Review: Bullseye! by Yasutaka Tsutsui

translated by Andrew Driver

Kurodahan Press

July 10, 2017

236 pages

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Before you do anything else, just look at that cover by Youchan Ito. It’s a thing of beauty.

Ok, now to the book. Bullseye! is a collection of some of the most absurd, bizarre, haunting, and hilarious stories that you’ll ever read, from an author “recognized as one of the founders of post-modern science fiction in Japan” (Kurodahan). Written between 1973 and 2015, they show the range of Tsutsui’s interests and themes, from an ever-evolving stage-production of King Lear to a mysterious weapon that lulls victims to sleep as it kills them. And while some stories, like “Having a Laugh” and the title story, “Bullseye!”, are somewhat disjointed and confusing, others like “Sleepy Summer Afternoon,” “Sadism,” and “A Vanishing Dimension” are intensely horrifying. Tsutsui is a master of mood and atmosphere, patiently building up a seemingly-innocent scene until, before you realize it, all innocence is irrevocably lost.

And when Tsutsui decides to play with his readers, the resulting stories are hilarious. “Zarathustra on Mars” (1973) might as well have been written in the 2000s, with its on-point send-up of media hysteria, obsessive fandom, and mass culture. “Oh! King Lear!” (2014) pokes fun at the tendency of theater and opera companies to “update” productions in absurd ways. Tsutsui also takes the opportunity in this and several other stories to exercise his penchant for meta-fiction. At one point, the narrator stops “King Lear” and explains,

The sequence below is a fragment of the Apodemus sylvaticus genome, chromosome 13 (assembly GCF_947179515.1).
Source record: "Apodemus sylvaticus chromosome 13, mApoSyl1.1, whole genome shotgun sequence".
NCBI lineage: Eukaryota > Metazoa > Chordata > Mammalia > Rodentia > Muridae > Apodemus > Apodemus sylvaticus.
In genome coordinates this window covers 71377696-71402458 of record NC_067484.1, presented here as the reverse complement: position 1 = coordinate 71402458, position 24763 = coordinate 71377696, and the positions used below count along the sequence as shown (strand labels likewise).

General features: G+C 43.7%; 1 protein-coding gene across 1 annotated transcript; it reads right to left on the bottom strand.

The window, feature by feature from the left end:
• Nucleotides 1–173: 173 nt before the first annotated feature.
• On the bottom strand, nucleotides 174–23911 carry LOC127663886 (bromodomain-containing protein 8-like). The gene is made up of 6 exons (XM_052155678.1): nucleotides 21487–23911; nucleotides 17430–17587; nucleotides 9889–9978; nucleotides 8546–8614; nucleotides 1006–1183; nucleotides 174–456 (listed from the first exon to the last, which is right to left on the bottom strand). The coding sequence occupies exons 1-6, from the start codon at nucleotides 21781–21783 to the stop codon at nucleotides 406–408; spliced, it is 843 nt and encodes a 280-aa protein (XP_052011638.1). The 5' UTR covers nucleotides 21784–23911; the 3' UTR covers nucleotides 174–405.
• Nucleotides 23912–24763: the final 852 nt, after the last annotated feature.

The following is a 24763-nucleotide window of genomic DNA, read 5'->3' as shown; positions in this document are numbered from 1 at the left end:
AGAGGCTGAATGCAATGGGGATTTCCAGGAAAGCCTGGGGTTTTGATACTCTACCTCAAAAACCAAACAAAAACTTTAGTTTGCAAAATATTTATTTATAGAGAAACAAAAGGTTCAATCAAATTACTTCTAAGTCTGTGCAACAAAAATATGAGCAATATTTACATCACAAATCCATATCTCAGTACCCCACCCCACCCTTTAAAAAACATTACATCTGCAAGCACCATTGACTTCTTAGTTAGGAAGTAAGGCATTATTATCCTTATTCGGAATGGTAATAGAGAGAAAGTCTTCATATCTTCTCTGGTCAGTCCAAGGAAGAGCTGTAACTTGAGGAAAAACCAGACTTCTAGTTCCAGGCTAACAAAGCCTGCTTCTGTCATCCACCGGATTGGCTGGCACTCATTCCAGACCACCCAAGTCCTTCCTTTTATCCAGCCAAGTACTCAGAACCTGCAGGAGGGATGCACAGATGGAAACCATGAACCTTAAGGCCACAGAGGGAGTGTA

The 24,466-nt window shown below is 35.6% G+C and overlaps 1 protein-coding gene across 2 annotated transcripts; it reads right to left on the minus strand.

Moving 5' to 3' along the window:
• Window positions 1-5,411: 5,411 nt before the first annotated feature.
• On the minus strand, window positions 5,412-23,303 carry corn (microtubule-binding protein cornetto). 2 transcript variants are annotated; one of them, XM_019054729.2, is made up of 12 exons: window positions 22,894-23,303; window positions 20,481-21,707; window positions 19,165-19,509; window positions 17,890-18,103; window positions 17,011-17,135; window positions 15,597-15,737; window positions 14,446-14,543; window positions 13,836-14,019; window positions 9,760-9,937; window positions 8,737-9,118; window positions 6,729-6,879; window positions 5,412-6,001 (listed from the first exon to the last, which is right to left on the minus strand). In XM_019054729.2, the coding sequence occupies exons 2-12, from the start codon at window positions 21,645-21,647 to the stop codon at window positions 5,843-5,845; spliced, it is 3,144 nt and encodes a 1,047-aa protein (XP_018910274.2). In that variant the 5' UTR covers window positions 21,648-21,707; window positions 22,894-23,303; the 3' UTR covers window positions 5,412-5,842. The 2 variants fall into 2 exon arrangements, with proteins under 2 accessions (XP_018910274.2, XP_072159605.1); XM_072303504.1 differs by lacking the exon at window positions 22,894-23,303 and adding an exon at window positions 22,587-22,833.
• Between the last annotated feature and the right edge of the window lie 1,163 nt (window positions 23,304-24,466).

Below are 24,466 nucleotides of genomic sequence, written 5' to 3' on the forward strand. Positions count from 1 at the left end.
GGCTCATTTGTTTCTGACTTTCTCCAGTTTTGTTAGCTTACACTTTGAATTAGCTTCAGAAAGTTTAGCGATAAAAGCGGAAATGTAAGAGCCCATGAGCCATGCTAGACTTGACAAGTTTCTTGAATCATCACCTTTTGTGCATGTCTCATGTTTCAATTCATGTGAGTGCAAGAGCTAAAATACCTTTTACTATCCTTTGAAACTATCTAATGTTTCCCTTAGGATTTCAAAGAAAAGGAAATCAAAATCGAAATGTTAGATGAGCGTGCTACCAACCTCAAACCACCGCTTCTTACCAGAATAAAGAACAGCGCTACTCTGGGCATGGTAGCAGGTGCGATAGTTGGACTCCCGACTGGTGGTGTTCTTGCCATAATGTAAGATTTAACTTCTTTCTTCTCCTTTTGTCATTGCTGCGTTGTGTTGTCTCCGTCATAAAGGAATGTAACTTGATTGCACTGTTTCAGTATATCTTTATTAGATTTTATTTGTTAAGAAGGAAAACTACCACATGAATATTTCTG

To use these songs on stage, the company should normally have paid exorbitant royalties to the aforementioned JASRAC, but since this is just a short story by Yasutaka Tsutsui and they were all fictional characters, they were free to use them as they pleased. Herein lies the freedom of the fiction writer. Oh dear. The author has interrupted the story just to eulogize the freedom of the fiction writer, a deviation quite unbefitting a work of fictional realism. Will he ever be forgiven? (180)

The logic behind the arrangement of the stories is unclear to me (they’re not in chronological order or grouped by theme), but I did enjoy the abrupt shifts between serious and lighthearted stories as I moved from one story to another.  And Andrew Driver’s translations? Let me just say that this book read like it had originally been written in English. In other words, an excellent translation.

Kurodahan is always bringing out great Japanese SFT, and Bullseye! is no exception. Check it out, and then go see what other great books this press has to offer.


**The Tongues of Speculation site has reviews of each story: check them out.

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